My two sons were introduced to hunting at a young age. When they were quite young, I’d pick them up after school and take them out for grouse hunts during the last few hours of daylight. Devin and Austin both had little blaze vests (made by their mother) and blaze hats and learned early on where food came from. They carried the birds I took and marveled at the beauty of the feathers. They were often my bird spotters, and I’d tell them to put their “grouse goggles” on. Supper was fried grouse fingers, the perfect end to a hunt.
When the boys turned 12, they took firearms and hunter training. This was a natural progression, and they both became safe and competent hunters. Both boys took to hunting well, and my oldest son, Devin, became especially keen.
The first time Devin killed a deer is a moment I’ll never forget. He was 13, with long hair and braces. We went for an afternoon hunt east of Thunder Bay on a glorious late fall day. There was a skiff of snow on the ground, and we could see some deer tracks. Devin was hunting and was carrying my 250.3000 Savage. I was not carrying a firearm as he was an apprentice hunter. I was mentoring him, showing him how to track and scan the woods before moving on. We had done a large loop through a forest cut-over and seen lots of tracks and sign, but no deer.
“You want to take another walk through there Dev?” I asked.
“Yah Dad, I think so,” he replied. So, we started another stalk. As Devin topped a hill, he stopped and slowly put the rifle up. Not a word was spoken; it was obvious what was happening. He slid the safety off, took a breath, and squeezed the trigger. The shot echoed across the cut-over and then there was silence.
Half an hour later, we were standing over a small, antlerless deer. Yet it might as well have been the world record buck. Devin had cleanly killed his first deer and I was bursting with pride. His brother Austin would catch up a couple of years later, taking a buck and doe in the same day, which was another proud dad moment. Also a couple of years later, Austin would end up taking a huge buck on a gorgeous evening in mid-November with a full moon on the rise. But that’s a story for another time.
Devin had shown an interest in moose hunting early on but wasn’t able to swing it until he began working. In 2014, he was part of a fly-in hunt we did north of Armstrong. This was going to be a great opportunity for him to have a crack at his first moose as we had a cow and bull tag. On the first evening of the hunt, we boated to a weedy bay and stalked the edge. There were some sounds of an animal in the water, and I pointed to a trail along the lake edge. We slowly moved down the edge, but I hung back. Devin got to the back of the bay and could see a moose, but he didn’t have a clear shot. I had picked my way to another vantage point and could see the cow clearly. However, I wanted my boy to get the animal, not me. So, I held off. The cow turned and disappeared. There were a couple other unfulfilled opportunities, and then the snowstorm came.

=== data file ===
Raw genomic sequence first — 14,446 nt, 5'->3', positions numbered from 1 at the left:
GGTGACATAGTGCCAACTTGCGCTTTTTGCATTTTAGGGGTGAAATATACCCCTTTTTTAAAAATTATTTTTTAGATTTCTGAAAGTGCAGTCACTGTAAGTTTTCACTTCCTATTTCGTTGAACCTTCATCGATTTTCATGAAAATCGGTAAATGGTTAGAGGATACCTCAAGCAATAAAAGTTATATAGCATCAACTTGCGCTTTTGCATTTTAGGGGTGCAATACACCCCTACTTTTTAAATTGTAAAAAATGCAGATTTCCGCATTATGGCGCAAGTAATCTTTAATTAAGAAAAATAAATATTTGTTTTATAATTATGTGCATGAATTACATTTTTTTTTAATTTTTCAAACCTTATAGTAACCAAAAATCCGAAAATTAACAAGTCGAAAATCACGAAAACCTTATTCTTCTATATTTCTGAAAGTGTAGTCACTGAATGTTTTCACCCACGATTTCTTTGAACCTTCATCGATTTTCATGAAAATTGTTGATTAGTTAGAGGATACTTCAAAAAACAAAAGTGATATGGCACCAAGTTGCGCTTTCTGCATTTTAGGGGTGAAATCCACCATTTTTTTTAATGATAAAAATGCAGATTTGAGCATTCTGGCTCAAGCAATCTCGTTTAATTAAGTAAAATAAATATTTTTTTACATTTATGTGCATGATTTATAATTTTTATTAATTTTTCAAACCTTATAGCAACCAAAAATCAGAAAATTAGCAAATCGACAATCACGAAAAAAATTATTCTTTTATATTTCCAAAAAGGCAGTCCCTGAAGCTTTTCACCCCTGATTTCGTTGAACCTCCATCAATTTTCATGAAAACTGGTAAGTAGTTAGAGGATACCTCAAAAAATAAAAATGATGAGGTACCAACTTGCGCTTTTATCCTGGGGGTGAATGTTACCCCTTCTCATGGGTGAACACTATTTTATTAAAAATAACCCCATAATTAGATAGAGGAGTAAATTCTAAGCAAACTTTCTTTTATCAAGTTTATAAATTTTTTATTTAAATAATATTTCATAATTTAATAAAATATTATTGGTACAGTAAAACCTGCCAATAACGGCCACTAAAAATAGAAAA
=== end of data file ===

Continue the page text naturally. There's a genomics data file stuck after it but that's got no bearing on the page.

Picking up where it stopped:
In 2018, Devin and I both put in for a New Brunswick moose tag, and he managed to get drawn as one of 50. So that fall, we drove two days to get to the east coast where we would stay at Governor’s Table Camp, on the headwaters of the Miramichi River. The rules for moose hunting in New Brunswick are different from Ontario. As a non-resident tag holder, Devin would need to shoot the moose; I came along to carry the gear and provide moral support. The first morning of the hunt was one of the wildest I’ve ever experienced. We could hear cow moose calling all around us, bulls thrashing shrubs, and animals walking in water. Yet no moose ever appeared in the open. Later in the hunt, there was a close shave with a big bull, but a running animal in tag alders meant Devin again would not get his chance. That New Brunswick tag went unfilled.
Fast forward to this past October. It was opening morning of the moose hunt, and our small group of hunters, including Devin, Tom Armstrong, Paul Karpowich, and myself, had a bull tag to fill. There was a spot in a small cut that had a large rock overlooking a prime area. It was agreed that Devin would sit there. What unfolded that morning was almost hard to believe. Devin walked into the spot at first light, got up on the rock, and immediately saw a bull in the cut. He went to get his rifle in the shooting stick and made a noise. The bull trotted off, as did another animal he never saw. He was dejected and thought he had blown it.
About 30 minutes later, things changed. I was only about 250 yards away when I heard the shot. It came from Devin’s position. When I got to my boy, he was still on the rock. His eyes were a little wider than normal. “I spooked those first animals and thought it was over,” he said. “Then after 30 minutes, another bull walked out and came my way.”
Shortly thereafter, we stood around Devin’s first moose. His grandfather, who had been at camp due to a sore back, was alerted and made the drive to see his grandson’s moose. There was something ancient and sacred about the moment when we knelt beside the great animal.
It was the end of one journey and the start of another.